Many Fed watchers believe that a benign 1/4 point increase is a policy mistake and highly risky, even at these near zero levels. From late-October 2014 it took until December 2015 to start the tightening cycle with the first and so-far last 1/4 point Fed Fund rise. Handicapping before and after the Fed meetings has become a full-time profession doomed to failure over this 18-month period. The market verdict is that it will be very difficult for the Fed to embark on a policy of steadily rising rates. Although the August employment number, at 151,000 was below the assumed Fed minimum number, it was strong enough to support a rate increase. The 1.0% increase in 1H2016 Real GDP was less than the targeted minimum, however, 3Q2016 growth is tracking slightly over 3.0%. Core inflation is rising slowly but still below the 2.0% level. Wages have begun to move up but based on “data dependent” criteria, September seems to be a no-go. But, there are no disruptions overseas, although implementation of Brexit is yet to happen, and both bond and currency markets remain stable. While the outlook for the economy remains slow growth, a 1/4 point move may not be a policy mistake and definitely not precipitate dire consequences forecast by traders. It might be time to tweak the data dependent criteria.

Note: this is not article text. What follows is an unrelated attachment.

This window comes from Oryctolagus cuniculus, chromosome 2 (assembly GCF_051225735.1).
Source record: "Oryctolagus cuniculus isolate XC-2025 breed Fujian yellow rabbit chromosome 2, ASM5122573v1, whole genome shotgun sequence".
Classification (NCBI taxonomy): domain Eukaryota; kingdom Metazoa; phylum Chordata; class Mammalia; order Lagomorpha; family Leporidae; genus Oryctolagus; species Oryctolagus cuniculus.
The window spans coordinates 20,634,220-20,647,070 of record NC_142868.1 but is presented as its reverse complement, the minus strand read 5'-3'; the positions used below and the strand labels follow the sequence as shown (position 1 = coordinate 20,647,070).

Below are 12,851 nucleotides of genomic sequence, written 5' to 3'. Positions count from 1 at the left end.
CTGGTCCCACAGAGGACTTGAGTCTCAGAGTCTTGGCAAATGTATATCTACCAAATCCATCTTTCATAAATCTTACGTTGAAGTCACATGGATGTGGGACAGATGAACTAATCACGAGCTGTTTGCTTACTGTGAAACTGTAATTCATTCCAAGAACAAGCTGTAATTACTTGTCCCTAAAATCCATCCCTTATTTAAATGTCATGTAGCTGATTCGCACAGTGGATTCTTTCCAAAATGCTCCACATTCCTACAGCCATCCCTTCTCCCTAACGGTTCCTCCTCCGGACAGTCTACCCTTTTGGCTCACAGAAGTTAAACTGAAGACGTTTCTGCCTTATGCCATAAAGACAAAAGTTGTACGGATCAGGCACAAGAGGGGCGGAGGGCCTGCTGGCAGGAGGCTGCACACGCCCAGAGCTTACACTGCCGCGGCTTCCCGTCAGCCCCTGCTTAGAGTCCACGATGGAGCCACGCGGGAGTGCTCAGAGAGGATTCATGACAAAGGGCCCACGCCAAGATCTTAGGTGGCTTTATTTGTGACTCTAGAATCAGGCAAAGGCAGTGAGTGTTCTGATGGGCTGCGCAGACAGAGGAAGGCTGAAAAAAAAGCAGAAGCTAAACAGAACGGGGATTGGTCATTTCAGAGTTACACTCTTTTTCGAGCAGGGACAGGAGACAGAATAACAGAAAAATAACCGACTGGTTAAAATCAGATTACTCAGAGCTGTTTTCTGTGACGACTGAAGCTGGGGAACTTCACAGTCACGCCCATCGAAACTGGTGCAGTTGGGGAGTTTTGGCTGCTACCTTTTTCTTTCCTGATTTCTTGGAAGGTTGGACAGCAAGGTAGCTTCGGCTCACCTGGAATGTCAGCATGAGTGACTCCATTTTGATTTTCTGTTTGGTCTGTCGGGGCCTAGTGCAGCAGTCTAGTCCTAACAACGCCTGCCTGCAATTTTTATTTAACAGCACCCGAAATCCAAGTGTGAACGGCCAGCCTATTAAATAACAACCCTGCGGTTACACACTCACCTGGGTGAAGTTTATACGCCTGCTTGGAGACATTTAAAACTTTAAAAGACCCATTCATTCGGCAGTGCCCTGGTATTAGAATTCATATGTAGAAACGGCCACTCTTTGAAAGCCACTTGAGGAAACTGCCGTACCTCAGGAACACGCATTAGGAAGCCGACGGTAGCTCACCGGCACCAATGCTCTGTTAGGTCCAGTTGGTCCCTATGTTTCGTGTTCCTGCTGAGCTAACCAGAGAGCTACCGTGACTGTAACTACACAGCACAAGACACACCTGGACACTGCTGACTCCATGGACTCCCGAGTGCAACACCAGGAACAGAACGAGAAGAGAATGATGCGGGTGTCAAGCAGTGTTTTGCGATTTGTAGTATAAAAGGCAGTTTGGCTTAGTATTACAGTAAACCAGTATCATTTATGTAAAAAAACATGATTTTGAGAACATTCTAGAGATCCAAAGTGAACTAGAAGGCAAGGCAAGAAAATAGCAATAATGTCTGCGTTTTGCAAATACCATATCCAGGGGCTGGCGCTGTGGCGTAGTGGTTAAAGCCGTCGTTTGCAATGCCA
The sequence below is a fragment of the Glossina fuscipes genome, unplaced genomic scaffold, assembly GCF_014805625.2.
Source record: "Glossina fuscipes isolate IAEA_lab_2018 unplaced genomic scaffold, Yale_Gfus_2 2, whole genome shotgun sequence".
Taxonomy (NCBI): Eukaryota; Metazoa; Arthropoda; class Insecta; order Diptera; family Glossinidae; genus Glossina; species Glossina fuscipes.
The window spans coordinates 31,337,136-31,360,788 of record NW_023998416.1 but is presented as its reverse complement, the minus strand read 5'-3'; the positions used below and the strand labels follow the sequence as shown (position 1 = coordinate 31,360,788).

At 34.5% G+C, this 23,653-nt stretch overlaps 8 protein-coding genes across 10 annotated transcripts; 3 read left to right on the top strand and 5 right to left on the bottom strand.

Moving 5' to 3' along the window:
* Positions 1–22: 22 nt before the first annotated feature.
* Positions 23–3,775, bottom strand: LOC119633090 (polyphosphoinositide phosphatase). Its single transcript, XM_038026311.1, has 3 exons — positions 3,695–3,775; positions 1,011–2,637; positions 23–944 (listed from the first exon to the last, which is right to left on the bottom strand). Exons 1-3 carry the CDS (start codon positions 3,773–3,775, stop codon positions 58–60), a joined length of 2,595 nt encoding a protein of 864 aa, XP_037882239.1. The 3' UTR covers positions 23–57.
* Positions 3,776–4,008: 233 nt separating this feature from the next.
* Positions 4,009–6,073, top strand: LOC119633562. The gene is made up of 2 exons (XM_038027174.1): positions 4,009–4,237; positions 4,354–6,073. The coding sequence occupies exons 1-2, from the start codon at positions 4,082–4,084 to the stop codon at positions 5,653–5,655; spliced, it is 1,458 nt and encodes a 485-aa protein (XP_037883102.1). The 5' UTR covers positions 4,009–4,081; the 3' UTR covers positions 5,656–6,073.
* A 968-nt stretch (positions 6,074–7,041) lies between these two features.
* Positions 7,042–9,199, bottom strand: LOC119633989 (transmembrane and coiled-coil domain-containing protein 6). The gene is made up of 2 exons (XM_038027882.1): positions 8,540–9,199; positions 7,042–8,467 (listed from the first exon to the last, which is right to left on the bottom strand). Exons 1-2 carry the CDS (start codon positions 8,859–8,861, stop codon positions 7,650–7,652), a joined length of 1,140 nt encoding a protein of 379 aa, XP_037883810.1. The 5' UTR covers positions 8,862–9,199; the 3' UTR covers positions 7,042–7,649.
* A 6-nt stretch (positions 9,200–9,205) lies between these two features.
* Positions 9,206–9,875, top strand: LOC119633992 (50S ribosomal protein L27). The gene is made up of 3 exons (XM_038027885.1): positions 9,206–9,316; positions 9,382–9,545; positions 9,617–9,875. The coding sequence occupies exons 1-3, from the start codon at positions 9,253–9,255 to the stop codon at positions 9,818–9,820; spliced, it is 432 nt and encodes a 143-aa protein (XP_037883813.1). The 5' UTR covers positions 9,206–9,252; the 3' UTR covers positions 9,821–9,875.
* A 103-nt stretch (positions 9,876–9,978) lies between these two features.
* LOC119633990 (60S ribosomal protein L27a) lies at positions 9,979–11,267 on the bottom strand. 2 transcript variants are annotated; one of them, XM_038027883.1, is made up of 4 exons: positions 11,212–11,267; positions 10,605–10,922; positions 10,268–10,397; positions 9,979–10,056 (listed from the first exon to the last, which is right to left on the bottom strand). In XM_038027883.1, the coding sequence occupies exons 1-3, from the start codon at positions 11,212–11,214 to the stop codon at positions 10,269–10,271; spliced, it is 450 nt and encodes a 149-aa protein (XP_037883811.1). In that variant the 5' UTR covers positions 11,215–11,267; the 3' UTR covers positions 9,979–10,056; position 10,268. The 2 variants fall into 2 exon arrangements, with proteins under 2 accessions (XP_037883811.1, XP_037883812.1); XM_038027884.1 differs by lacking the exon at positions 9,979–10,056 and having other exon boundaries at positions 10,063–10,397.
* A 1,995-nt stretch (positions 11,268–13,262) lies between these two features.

Longer term rates will increase, but as Ben Bernanke has stated, “The Fed cannot do it alone.” The regulatory response to the financial crisis has limited financial intermediation by reducing risk-taking and leverage at the same time restricting economic growth. Fiscal stimulus has been absent, the victim of partisan politics and now dependent on the outcome of the election. Though hard to digest, we are still in the aftermath of the financial crisis. Deleveraging of household debt (Compass 8/29/2016) is almost finished but credit demand and wage growth are below historical levels. Housing is recovering but nationally prices remain about 10% lower than the pre-crisis peak. Productivity, or output per hour, has been negative for four consecutive quarters (2Q2015-2Q2016). This is a result of increasing labor costs and the effects of lower capital expenditures. With the move to normalization will prove to be the tonic to rid the addiction to record-low interest rates. A slow-but-steady increase in rates will increase the value of the dollar and may marginally impact the earnings recovery anticipated in 2017. As employment costs rise and margins become squeezed, companies will shift away from stock buybacks and bring dividend increases in line with earnings, thereby freeing funds for investment in productive resources, i.e., increased capital spending.